Anti-Survival Instincts

Yesterday, I poured myself into a writing project that drained every last bit of me out through my fingertips and left me as useful as an empty waterbed. I emerged from my computer around 5 p.m. to be on active mama duty, and let me tell you—the following three and a half hours until the girls were safely tucked into bed rivaled snowboard cross for difficulty. Every “Mo-om! out of their little mouths felt like someone ramming my board just before a jump. The fact that they expected to eat dinner sent me skidding. Our bedtime routine stretched from here to Russia. It. was. hard.

This is how things go when I’m tired; everything ramps up in intensity, and a wipeout is inevitable if I don’t let myself slow down. That’s the key, isn’t it? Slowing down? It sounds so simple here in the straight lines of a paragraph, but in the glorious mess of real life, slowing down runs exactly opposite to my instincts. Here’s what goes through my head when I feel fatigue start to drag at my reflexes: Oh no, I’m running on fumes. Better SPEED UP so I can get to the end sooner!

Yeah. Have I ever told you about my other anti-survival instincts? Like how my palms start to gush sweat if I even consider the human act of dangling from a precipice? Or how my fight-or-flight reflex could more accurately be called the curl-up-in-a-ball-and-forget-everything-but-the-lyrics-to-Bohemian-Rhapsody impulse? My instincts do me few favors when it comes to winning at life.

So yesterday evening, I sped up to reach the finish line faster, and it wasn’t pretty. Sure, I got the kitchen cleaned and the laundry put away and the allergy treatments administered and the children homeworked/fed/cleaned/pajamaed/storied, but I did it with a kind of urgent clumsiness that left the girls reeling and myself too tired even to sleep. (Irony at its most insomniac.) What I’m trying to say is that no one was particularly happy with the result.

Here at the starting gate of another exhausted day (see above re: ironic lack of sleep), I’m writing this down to cement some facts into my modus operandi:

  1. Daily life is not a competition… unless you’re on reality TV, which I am not nor ever shall be so help me God.
  2. Slow is good for the soul, especially when said soul is feeling drained.
  3. Putting down the frantic dishrag and curling up with my daughter is a two-way grace.
  4. I should probably consider hiring Bear Grylls to be my personal life coach, help balance out these unfortunate instincts a bit.

Wiping out in style
(Oh yeah, I could totally rock the snowboard cross.)

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  1. Re: your first sentence – YES. YOU. DID. And the world will be better for it. <—-True story. Also: "useful as an empty waterbed"? You have the BEST similes.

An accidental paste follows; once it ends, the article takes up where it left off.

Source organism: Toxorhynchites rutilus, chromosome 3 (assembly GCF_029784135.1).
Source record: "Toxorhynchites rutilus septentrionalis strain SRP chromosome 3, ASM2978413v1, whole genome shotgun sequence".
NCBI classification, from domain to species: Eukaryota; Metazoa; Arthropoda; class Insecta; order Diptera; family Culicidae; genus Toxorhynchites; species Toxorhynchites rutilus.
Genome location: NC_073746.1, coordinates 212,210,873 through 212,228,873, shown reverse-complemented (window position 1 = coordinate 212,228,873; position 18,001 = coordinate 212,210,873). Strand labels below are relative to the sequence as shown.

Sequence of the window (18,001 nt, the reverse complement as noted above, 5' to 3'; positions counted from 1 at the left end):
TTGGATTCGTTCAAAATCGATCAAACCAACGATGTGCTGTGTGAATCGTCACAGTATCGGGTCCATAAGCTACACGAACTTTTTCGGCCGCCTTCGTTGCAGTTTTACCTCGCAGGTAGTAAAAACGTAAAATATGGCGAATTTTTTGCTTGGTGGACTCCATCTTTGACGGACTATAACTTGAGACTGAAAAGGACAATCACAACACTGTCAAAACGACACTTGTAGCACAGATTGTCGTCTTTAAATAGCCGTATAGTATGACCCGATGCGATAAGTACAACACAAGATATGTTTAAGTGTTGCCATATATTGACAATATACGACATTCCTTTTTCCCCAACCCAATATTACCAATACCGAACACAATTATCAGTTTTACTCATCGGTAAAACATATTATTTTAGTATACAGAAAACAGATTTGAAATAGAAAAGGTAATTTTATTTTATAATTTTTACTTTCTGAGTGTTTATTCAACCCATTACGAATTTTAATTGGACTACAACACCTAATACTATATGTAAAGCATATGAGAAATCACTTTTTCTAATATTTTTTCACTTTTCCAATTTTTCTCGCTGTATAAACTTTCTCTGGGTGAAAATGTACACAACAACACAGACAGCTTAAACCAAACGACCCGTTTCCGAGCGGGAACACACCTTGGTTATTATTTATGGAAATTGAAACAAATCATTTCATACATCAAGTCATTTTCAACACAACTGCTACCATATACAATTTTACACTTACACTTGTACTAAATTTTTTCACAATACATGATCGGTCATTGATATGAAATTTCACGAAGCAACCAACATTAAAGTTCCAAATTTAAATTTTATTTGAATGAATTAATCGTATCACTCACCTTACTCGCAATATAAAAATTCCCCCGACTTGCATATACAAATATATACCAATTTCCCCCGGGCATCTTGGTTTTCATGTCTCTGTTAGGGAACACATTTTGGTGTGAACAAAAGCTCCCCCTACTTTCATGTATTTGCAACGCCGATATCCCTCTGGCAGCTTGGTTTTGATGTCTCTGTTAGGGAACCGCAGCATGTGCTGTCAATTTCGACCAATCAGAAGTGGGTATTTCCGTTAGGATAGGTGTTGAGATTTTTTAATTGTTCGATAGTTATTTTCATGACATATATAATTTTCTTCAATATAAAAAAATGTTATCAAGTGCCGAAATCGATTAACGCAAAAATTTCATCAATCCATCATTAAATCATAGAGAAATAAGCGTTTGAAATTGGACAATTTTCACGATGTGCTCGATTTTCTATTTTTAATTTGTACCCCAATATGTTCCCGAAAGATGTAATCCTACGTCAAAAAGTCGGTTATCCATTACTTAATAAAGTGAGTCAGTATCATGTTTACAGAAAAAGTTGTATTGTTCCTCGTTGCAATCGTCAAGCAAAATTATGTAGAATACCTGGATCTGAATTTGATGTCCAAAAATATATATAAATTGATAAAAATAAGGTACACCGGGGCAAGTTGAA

SO excited for Monday.

  2. My day was like that yesterday and I couldn’t fall into bed fast enough, only to be wracked with pain and exhaustion and weepy-ness and nightmares and the worst night of sleep I’ve had in ages. 🙂 And my dogs decided to bark their bloody heads off and hubby snored and storm raged and I lay there feeling so very MAD at everything and everybody and wishing I could just disappear into oblivion. 🙂 But then the new day came and, like you, I remembered, I don’t have to do it all, I don’t have to do it now, I can give myself permission to slow the heck down and crumple up a bit if I need to, especially after pouring my heart into something so thoroughly that I have nothing left. Thanks for being so open and honest. 🙂 You rock. XO

  3. Erika – Unfortunately, I have the experience to know what an empty waterbed feels like. This here’s truth-telling. 😀

    Krista – As do you. Ya know, I often think of you when I’m struggling to find perspective during a rough day. Your honest and thoughtful posts about learning to be gentle with yourself have made a big impact on me as well. Much love, friend.

  4. I do that too! I have a cold, and feel rotten. So, I decided to leave work early, go sign the papers that I had to sign, and take them to the post office to mail them, go grocery shopping, go to Nicholas’ conference (this was the only planned event) and make pasta carbonara for dinner, with crescent rolls. I got about half way through the dishes and couldn’t go any further. I left the sink filled with hot water and dirty dishes and went to sit down. I don’t do that. Ever. My husband isn’t home, and I think that is why I listened to that voice that said, “I may keel over if I don’t lay down.” My lovely daughter finished the dishes and brought me a pop. And the children have left me in a dark room with the computer. Bliss.

  5. Megsie – Well, you sure know how to take it easy! 😀 I want to give your daughter a hug on your behalf. XO

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